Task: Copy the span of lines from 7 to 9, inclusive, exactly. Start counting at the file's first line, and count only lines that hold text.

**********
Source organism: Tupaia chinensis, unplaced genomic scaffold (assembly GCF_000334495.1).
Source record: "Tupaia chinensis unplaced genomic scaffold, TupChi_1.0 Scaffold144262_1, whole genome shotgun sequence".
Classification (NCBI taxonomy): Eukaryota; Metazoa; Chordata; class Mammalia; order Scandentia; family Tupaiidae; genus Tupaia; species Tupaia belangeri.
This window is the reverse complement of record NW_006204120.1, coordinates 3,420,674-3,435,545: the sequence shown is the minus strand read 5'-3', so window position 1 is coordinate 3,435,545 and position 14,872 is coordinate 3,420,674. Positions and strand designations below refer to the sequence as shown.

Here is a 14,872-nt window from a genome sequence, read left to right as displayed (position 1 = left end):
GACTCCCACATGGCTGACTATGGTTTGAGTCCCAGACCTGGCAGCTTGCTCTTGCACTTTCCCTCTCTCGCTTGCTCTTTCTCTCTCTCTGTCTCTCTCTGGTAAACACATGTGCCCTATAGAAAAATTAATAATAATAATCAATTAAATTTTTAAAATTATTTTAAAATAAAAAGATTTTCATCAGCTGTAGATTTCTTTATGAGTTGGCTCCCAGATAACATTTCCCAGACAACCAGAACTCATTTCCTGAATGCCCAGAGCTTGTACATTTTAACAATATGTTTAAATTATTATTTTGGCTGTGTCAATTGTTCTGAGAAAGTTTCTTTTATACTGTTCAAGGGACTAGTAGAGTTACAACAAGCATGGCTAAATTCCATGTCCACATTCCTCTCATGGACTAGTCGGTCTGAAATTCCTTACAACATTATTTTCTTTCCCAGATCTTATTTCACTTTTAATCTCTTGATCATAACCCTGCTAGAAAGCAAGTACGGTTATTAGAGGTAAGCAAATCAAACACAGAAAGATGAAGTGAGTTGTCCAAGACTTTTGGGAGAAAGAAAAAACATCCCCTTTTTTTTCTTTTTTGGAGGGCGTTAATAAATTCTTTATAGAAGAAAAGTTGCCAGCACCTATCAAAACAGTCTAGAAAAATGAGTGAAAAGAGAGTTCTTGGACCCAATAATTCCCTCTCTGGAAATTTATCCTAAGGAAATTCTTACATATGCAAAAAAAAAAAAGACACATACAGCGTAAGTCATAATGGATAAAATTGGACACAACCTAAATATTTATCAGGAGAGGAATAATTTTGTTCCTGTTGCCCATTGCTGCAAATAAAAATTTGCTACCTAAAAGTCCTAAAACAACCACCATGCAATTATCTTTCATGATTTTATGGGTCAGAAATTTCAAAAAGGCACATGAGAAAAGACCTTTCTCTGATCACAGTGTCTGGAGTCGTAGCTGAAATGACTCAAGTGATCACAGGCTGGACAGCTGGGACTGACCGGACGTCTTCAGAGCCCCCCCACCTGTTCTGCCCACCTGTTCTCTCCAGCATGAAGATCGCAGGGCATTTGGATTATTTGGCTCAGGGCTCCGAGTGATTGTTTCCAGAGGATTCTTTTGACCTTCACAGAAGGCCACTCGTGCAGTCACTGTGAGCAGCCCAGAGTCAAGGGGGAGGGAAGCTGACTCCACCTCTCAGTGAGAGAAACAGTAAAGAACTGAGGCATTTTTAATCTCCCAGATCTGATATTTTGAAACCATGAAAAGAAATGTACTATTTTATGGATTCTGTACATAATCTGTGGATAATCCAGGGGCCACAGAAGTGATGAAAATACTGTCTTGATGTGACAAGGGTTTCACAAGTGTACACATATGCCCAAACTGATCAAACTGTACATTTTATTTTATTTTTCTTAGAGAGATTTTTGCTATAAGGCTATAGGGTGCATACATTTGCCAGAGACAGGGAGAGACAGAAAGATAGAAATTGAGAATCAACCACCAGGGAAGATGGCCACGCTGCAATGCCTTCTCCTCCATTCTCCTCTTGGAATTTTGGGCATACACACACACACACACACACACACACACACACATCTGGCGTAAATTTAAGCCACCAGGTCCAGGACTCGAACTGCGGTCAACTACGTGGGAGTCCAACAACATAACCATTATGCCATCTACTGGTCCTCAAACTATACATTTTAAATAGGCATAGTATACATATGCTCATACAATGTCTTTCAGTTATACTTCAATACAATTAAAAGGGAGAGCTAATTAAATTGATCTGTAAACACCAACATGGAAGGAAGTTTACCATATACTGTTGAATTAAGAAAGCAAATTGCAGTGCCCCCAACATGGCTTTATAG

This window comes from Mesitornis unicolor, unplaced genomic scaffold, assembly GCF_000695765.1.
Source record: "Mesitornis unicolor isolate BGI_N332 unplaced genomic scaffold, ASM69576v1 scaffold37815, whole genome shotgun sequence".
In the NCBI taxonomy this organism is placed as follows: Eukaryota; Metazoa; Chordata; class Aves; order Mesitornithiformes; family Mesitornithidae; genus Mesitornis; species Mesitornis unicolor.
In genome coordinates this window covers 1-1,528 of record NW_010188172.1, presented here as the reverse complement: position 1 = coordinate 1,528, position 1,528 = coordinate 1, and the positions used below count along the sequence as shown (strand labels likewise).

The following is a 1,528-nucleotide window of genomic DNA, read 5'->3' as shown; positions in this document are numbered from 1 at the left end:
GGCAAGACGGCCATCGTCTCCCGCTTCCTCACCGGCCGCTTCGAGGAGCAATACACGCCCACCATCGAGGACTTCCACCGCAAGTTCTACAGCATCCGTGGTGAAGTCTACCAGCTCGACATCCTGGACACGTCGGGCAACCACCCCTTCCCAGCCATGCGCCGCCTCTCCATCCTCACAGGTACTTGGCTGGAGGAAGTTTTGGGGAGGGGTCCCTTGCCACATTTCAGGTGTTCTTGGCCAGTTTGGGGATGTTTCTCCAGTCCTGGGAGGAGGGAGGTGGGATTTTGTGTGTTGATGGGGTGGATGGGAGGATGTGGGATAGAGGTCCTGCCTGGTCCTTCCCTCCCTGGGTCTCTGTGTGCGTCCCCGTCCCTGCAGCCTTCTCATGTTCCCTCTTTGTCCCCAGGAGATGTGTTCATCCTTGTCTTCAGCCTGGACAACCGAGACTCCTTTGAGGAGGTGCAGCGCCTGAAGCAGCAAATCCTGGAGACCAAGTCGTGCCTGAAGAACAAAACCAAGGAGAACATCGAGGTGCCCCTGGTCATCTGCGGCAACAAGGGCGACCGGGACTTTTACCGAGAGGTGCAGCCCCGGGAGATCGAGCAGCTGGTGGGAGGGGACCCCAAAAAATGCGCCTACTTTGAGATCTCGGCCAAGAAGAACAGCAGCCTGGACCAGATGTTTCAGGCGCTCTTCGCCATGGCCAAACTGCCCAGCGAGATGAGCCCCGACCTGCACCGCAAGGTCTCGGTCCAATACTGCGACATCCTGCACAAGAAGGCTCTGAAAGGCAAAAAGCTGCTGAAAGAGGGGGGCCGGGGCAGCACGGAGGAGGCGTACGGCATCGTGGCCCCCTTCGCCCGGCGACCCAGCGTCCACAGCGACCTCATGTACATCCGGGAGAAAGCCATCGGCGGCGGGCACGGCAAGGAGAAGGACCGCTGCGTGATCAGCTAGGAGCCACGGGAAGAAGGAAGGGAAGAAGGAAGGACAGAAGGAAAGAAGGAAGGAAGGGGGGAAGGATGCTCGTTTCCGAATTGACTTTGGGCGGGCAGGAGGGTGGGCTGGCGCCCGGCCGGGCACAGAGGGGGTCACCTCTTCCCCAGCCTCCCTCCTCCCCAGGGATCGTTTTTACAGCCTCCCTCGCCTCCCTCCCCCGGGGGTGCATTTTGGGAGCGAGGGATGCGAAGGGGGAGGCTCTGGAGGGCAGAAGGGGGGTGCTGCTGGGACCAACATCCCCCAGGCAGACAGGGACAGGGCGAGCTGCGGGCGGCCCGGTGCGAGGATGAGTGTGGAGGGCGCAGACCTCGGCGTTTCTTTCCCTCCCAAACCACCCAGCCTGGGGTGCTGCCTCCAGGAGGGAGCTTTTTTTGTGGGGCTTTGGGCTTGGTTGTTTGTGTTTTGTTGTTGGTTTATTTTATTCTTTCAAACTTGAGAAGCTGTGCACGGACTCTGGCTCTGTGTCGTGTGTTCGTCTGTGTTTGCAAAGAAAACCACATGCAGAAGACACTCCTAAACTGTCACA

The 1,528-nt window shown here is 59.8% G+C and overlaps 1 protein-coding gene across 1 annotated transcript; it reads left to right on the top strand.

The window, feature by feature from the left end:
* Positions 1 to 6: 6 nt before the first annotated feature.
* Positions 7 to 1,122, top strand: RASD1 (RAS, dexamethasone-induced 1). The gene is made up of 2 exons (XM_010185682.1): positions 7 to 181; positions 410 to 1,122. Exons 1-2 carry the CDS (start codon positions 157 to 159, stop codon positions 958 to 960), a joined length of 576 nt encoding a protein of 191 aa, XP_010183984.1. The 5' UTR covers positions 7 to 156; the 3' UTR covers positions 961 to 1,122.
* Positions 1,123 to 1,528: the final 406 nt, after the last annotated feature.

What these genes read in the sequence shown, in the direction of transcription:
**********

This window comes from Mesitornis unicolor, unplaced genomic scaffold, assembly GCF_000695765.1.
Source record: "Mesitornis unicolor isolate BGI_N332 unplaced genomic scaffold, ASM69576v1 scaffold37815, whole genome shotgun sequence".
In the NCBI taxonomy this organism is placed as follows: Eukaryota; Metazoa; Chordata; class Aves; order Mesitornithiformes; family Mesitornithidae; genus Mesitornis; species Mesitornis unicolor.